Sir: Mark McArthur-Christie is mistaken to claim that a 50 per cent growth in car numbers is impossible because 80 per cent of those eligible to drive already possess driving licences (Letters, 22 August). Such a simplistic argument fails to recognise the large number of licence holders who, like myself, do not own a car. It also ignores the fact that people are now tending to possess their cars well beyond retirement age.
Comparison with other countries shows the potential for further dramatic growth in car ownership. The UK has only 350 cards per 1,000 population, compared with almost 600 in the United States, over 500 in Italy, and nearly 500 in Germany.
The claim that teleworking can significantly reduce road traffic volumes is unproven - his prediction of 3 million teleworkers by 2000 seems a little optimistic. There are concerns that working from home could increase demand for living outside cities in locations where there is often little alternative to relying on the private car.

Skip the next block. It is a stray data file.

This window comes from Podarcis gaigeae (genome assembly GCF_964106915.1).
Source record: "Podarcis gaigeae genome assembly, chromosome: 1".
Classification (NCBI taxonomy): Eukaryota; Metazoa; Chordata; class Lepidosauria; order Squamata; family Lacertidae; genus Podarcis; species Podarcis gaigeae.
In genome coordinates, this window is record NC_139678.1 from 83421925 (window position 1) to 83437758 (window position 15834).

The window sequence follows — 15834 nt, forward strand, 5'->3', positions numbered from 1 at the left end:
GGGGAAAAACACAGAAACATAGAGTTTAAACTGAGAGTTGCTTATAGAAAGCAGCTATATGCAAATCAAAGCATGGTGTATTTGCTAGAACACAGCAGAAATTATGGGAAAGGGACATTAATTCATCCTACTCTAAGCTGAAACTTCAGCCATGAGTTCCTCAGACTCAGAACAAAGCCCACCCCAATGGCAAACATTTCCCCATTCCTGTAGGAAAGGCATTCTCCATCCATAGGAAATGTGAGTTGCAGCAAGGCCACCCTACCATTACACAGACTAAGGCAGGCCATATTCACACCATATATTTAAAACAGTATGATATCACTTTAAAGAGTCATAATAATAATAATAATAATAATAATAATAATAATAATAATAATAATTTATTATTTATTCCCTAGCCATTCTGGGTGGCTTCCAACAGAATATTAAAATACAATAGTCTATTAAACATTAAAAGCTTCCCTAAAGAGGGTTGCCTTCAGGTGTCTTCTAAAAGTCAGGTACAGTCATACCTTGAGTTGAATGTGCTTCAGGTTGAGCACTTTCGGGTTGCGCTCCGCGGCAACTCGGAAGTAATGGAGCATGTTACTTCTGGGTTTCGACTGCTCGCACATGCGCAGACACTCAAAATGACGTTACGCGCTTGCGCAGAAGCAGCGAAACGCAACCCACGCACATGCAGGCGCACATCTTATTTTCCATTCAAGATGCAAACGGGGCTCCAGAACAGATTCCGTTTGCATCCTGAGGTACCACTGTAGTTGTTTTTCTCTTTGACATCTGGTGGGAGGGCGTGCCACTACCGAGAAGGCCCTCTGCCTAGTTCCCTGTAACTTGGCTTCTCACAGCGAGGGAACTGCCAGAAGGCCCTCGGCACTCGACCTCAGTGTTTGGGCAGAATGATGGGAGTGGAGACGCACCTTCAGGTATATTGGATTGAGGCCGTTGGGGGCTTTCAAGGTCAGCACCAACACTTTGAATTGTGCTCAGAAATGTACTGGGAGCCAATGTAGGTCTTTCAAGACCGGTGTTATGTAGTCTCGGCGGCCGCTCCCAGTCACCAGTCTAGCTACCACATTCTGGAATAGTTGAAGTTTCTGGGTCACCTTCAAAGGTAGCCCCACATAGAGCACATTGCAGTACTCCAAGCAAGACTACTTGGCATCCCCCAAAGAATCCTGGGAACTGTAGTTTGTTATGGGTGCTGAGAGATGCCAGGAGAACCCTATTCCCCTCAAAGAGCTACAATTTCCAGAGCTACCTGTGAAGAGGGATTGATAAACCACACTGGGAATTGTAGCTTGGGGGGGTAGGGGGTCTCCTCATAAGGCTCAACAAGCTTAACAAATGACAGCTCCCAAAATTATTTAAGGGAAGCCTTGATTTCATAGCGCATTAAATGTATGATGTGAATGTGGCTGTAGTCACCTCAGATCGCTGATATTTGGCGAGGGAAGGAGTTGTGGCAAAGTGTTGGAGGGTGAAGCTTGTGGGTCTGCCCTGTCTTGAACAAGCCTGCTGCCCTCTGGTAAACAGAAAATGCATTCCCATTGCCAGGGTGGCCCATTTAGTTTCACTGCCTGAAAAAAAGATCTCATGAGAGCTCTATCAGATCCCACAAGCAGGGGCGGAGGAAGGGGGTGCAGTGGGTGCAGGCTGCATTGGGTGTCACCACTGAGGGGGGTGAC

The view that measures must be taken to discourage car use and promote alternatives, such as walking, cycling and public transport, is shared across the political spectrum. The Government's Transport White Paper consultation document recognises that "we cannot carry on as at present", and the former transport minister, Steven Norris, said last week, "People think they have a civil right to drive where they want; that is a civil right which has expired."
Without government action, the freedom to drive will simply be restricted by worsening congestion, with disastrous implications for the environment and the economy. This vision of the future does not bear contemplation.
Councillor DAVID BEGG
Convener of Transportation Committee
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